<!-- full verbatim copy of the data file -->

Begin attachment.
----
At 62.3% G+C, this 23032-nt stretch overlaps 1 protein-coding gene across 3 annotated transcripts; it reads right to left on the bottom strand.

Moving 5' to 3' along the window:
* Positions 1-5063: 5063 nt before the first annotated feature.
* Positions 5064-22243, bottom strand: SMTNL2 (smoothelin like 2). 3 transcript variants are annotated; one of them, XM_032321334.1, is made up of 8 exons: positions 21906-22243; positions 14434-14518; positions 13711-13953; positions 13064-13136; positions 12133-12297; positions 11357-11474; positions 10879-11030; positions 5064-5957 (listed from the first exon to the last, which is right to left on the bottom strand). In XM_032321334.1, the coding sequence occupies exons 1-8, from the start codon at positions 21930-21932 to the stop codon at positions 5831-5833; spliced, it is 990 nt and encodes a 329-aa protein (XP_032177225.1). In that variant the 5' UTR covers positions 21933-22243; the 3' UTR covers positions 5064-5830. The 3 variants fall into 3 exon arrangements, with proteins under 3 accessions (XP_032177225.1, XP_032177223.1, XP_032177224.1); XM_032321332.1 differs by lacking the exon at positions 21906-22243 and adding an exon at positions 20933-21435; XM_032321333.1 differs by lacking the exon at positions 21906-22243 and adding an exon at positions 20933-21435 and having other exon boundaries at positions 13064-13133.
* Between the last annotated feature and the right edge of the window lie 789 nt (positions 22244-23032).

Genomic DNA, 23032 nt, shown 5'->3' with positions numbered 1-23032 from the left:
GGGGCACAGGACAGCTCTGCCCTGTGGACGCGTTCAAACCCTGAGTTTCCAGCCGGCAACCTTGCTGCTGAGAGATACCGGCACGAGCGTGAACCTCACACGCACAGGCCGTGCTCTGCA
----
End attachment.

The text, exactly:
At 62.3% G+C, this 23032-nt stretch overlaps 1 protein-coding gene across 3 annotated transcripts; it reads right to left on the bottom strand.

Moving 5' to 3' along the window:
* Positions 1-5063: 5063 nt before the first annotated feature.
* Positions 5064-22243, bottom strand: SMTNL2 (smoothelin like 2). 3 transcript variants are annotated; one of them, XM_032321334.1, is made up of 8 exons: positions 21906-22243; positions 14434-14518; positions 13711-13953; positions 13064-13136; positions 12133-12297; positions 11357-11474; positions 10879-11030; positions 5064-5957 (listed from the first exon to the last, which is right to left on the bottom strand). In XM_032321334.1, the coding sequence occupies exons 1-8, from the start codon at positions 21930-21932 to the stop codon at positions 5831-5833; spliced, it is 990 nt and encodes a 329-aa protein (XP_032177225.1). In that variant the 5' UTR covers positions 21933-22243; the 3' UTR covers positions 5064-5830. The 3 variants fall into 3 exon arrangements, with proteins under 3 accessions (XP_032177225.1, XP_032177223.1, XP_032177224.1); XM_032321332.1 differs by lacking the exon at positions 21906-22243 and adding an exon at positions 20933-21435; XM_032321333.1 differs by lacking the exon at positions 21906-22243 and adding an exon at positions 20933-21435 and having other exon boundaries at positions 13064-13133.
* Between the last annotated feature and the right edge of the window lie 789 nt (positions 22244-23032).

Genomic DNA, 23032 nt, shown 5'->3' with positions numbered 1-23032 from the left:
GGGGCACAGGACAGCTCTGCCCTGTGGACGCGTTCAAACCCTGAGTTTCCAGCCGGCAACCTTGCTGCTGAGAGATACCGGCACGAGCGTGAACCTCACACGCACAGGCCGTGCTCTGCA